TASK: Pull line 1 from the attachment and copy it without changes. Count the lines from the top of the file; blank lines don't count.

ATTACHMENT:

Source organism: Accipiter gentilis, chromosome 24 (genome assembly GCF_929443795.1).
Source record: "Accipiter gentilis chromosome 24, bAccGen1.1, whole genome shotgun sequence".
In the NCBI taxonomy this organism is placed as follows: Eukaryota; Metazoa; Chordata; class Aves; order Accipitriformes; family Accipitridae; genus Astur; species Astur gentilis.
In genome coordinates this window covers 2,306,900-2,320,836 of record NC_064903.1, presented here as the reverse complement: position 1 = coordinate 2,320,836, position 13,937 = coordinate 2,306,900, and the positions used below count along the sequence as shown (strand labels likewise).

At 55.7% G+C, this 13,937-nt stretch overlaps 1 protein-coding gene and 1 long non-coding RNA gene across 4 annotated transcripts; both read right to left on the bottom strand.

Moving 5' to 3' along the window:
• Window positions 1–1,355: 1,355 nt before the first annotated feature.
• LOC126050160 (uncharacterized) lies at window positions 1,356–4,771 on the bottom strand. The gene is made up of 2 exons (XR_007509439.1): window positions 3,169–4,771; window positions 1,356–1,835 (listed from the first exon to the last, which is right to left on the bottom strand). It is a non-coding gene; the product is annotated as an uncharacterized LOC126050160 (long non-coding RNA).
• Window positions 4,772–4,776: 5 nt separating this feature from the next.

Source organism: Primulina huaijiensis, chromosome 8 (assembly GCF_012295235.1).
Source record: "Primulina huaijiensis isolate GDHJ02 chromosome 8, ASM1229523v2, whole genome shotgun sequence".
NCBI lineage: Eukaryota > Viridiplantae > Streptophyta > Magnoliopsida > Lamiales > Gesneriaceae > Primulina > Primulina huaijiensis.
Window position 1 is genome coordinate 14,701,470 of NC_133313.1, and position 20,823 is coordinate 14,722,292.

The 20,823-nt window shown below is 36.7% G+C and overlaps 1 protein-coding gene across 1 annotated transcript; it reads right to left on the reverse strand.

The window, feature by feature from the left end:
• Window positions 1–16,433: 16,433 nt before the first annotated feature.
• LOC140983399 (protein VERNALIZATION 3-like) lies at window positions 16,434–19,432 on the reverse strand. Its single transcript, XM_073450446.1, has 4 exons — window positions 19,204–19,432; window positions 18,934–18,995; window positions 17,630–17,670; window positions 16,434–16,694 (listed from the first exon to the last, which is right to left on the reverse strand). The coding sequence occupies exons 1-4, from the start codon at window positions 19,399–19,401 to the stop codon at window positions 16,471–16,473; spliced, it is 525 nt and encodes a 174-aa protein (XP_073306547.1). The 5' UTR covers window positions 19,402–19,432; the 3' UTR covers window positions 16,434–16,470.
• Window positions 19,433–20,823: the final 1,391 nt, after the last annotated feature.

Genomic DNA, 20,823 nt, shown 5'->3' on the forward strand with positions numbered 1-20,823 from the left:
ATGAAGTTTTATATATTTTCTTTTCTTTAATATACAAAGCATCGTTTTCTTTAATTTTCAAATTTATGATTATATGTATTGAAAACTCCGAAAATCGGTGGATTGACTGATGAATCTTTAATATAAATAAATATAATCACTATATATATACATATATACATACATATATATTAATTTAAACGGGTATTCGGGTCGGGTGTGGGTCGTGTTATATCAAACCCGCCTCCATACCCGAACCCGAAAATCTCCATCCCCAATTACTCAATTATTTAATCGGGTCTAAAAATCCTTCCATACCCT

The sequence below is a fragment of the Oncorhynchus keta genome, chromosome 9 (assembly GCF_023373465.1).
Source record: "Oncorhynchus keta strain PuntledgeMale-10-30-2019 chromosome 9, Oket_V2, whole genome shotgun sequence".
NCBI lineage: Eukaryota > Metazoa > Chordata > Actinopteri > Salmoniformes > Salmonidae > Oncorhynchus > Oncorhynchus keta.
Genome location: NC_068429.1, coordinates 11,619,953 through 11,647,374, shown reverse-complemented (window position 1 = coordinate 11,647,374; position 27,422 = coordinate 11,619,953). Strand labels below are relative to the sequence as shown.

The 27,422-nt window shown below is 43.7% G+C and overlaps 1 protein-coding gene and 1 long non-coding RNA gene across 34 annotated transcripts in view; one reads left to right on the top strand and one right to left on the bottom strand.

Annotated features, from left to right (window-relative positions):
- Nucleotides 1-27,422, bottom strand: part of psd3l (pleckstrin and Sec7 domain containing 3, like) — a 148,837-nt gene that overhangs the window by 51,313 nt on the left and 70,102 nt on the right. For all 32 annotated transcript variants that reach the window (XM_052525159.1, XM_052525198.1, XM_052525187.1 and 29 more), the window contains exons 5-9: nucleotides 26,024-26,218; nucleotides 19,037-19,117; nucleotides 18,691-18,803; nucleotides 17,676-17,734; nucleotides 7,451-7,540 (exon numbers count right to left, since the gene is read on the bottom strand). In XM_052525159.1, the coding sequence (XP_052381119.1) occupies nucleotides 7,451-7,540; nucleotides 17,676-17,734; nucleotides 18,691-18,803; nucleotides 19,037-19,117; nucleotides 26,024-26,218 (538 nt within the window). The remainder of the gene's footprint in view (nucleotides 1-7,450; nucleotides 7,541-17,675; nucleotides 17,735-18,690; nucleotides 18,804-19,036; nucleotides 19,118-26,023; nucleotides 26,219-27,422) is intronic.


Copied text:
Source organism: Accipiter gentilis, chromosome 24 (genome assembly GCF_929443795.1).